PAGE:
It all started with an innocent story of a sales manager. She has had this lousy year at work full of bad luck, failure and unmet targets. Every year her company organizes a large employee meeting where successes get celebrated, so a lot of can-do-vibes and rounds of applause. Still, the CEO warmly asked her if she would be prepared to tell her tough story on that very same day too. It took guts, but she did it. And she would be the only one that day to get all 200 colleagues breathless.
Psychological safety as enabler or scapegoat?
All 4 of us agreed that this was an act of bravery and that the warm invite of the CEO was what it took to get this sales manager to step up. At Beanmachine we take psychological safety very serious, and it is exactly what the CEO provided. Still... being coaches, we somehow struggled with this case. Of course it's okay, it even is highly admirable of this CEO to allow room for failure. But we couldn't help wondering: what if he hadn't? Would the sales manager have kept quiet? In other words: for sure psychological safety is an enabler of bravery, but what if it becomes a scapegoat as well. "I would have shown bravery but I couldn't because my organization didn't provide safety".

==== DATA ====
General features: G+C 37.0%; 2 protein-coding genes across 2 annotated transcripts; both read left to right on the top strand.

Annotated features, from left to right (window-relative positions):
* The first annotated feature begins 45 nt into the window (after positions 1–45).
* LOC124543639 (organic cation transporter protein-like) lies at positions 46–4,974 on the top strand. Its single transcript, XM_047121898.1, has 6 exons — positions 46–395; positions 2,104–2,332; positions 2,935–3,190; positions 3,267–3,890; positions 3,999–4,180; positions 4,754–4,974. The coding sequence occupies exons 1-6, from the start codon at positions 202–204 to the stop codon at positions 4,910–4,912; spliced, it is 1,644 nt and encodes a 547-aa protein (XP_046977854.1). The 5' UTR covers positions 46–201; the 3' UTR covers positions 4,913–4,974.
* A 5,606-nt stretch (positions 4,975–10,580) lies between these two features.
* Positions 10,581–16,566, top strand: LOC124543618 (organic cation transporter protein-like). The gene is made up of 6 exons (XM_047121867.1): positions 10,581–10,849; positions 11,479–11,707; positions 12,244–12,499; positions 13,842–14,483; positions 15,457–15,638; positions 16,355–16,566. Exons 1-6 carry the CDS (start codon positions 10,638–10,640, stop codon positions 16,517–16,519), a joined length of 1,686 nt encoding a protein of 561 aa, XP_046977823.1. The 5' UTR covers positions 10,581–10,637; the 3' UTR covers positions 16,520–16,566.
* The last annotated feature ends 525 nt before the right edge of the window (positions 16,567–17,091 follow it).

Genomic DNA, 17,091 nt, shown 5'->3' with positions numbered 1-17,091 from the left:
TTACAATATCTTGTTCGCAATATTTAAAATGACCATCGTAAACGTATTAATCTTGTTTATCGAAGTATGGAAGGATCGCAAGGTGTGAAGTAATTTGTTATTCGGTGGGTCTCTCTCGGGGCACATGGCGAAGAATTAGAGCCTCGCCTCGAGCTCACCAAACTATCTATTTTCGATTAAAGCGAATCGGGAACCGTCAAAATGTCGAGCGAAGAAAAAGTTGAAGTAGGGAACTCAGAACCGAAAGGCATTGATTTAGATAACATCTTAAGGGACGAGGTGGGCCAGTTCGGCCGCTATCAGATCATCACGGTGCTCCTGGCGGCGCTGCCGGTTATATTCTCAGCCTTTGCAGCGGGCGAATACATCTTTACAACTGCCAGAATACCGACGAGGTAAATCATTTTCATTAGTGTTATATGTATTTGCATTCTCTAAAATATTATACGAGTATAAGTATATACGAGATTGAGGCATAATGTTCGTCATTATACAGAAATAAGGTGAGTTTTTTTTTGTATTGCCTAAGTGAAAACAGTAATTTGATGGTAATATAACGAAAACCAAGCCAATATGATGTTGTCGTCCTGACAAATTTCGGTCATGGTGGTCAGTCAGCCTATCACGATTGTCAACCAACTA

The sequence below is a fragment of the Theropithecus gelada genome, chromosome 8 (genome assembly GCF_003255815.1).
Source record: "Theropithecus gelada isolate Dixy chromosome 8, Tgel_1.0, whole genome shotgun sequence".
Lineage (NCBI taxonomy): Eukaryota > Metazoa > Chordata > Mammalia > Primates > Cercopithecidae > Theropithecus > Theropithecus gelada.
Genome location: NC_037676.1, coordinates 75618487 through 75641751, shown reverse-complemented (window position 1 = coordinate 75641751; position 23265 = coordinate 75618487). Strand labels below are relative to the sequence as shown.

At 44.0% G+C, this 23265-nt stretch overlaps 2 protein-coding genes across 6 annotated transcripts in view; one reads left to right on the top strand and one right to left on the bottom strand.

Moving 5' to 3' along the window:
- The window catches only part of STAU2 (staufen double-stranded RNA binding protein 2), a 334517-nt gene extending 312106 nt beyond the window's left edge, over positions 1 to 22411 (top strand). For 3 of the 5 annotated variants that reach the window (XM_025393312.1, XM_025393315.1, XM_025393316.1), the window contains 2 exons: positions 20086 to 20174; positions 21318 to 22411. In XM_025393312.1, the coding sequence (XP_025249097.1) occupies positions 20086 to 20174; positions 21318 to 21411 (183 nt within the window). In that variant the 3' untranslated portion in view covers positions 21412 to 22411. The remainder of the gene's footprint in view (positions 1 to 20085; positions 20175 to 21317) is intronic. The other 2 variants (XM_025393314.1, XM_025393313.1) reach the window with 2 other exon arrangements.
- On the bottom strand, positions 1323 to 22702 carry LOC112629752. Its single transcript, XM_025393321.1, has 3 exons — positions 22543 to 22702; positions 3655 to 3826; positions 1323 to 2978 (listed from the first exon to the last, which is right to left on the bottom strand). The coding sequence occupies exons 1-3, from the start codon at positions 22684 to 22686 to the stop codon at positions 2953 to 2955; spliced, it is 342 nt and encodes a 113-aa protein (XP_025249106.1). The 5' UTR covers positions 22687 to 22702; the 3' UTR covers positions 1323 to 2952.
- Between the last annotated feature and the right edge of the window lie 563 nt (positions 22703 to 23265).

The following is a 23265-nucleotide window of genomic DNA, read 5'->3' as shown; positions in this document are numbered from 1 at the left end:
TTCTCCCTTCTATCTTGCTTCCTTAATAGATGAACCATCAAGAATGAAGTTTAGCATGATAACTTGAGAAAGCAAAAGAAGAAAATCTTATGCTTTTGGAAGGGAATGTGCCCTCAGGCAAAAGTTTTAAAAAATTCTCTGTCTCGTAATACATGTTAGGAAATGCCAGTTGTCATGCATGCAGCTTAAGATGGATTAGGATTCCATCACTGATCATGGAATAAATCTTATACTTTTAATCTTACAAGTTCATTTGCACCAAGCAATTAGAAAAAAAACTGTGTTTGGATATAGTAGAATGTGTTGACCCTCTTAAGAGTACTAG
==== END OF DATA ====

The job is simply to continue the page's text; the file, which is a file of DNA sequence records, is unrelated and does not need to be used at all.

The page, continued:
So we got us another cup of coffee and decided to focus on enabling acts of bravery, regardless if enough psychological safety was present or not. That's when it struck us: in all our years of doing coachings, the most valuable sessions - although they were rare - were the ones with coachees really wanting to push their own boundaries. Professionals that are genuinely ready to face their challenges with head, heart and hands. Like the sales manager taking the stand. In that case her CEO created the right circumstances to do so, but personal coaching could have got her on that stage too. Not with the classic coaching approach however, what we need here... are bravery talks. And at that very coffee machine that morning we decided how this should be our mission: learning managers and coaches how to coach people into bravery. Far from easy, not a 1-2-3-done approach, and definitely a challenge for the coach as well. But we are convinced that this effort is totally worth it, as bravery makes better business!